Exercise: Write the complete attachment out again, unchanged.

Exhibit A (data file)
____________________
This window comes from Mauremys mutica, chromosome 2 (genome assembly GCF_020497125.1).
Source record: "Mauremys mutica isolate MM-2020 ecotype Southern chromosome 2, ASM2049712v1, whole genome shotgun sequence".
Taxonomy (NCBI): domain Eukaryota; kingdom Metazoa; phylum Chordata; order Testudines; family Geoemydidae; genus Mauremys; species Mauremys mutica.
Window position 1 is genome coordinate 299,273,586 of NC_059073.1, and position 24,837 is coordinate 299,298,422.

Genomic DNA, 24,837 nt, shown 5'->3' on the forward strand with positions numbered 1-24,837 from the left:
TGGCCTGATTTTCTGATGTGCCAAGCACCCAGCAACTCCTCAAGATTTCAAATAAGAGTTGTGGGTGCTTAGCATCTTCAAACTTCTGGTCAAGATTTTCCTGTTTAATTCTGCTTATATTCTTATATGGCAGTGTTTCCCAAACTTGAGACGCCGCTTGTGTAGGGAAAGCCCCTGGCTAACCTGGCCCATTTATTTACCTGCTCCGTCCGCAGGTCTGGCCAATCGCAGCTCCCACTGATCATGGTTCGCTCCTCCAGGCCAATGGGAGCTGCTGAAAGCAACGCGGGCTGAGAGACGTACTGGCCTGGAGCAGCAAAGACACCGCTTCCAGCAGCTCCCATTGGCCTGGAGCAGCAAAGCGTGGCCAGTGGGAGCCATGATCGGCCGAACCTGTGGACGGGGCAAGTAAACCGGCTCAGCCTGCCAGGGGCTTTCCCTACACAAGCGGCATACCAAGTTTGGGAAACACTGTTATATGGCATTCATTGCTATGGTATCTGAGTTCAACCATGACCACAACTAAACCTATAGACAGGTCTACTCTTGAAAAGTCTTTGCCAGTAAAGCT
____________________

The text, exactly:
This window comes from Mauremys mutica, chromosome 2 (genome assembly GCF_020497125.1).
Source record: "Mauremys mutica isolate MM-2020 ecotype Southern chromosome 2, ASM2049712v1, whole genome shotgun sequence".
Taxonomy (NCBI): domain Eukaryota; kingdom Metazoa; phylum Chordata; order Testudines; family Geoemydidae; genus Mauremys; species Mauremys mutica.
Window position 1 is genome coordinate 299,273,586 of NC_059073.1, and position 24,837 is coordinate 299,298,422.

Genomic DNA, 24,837 nt, shown 5'->3' on the forward strand with positions numbered 1-24,837 from the left:
TGGCCTGATTTTCTGATGTGCCAAGCACCCAGCAACTCCTCAAGATTTCAAATAAGAGTTGTGGGTGCTTAGCATCTTCAAACTTCTGGTCAAGATTTTCCTGTTTAATTCTGCTTATATTCTTATATGGCAGTGTTTCCCAAACTTGAGACGCCGCTTGTGTAGGGAAAGCCCCTGGCTAACCTGGCCCATTTATTTACCTGCTCCGTCCGCAGGTCTGGCCAATCGCAGCTCCCACTGATCATGGTTCGCTCCTCCAGGCCAATGGGAGCTGCTGAAAGCAACGCGGGCTGAGAGACGTACTGGCCTGGAGCAGCAAAGACACCGCTTCCAGCAGCTCCCATTGGCCTGGAGCAGCAAAGCGTGGCCAGTGGGAGCCATGATCGGCCGAACCTGTGGACGGGGCAAGTAAACCGGCTCAGCCTGCCAGGGGCTTTCCCTACACAAGCGGCATACCAAGTTTGGGAAACACTGTTATATGGCATTCATTGCTATGGTATCTGAGTTCAACCATGACCACAACTAAACCTATAGACAGGTCTACTCTTGAAAAGTCTTTGCCAGTAAAGCT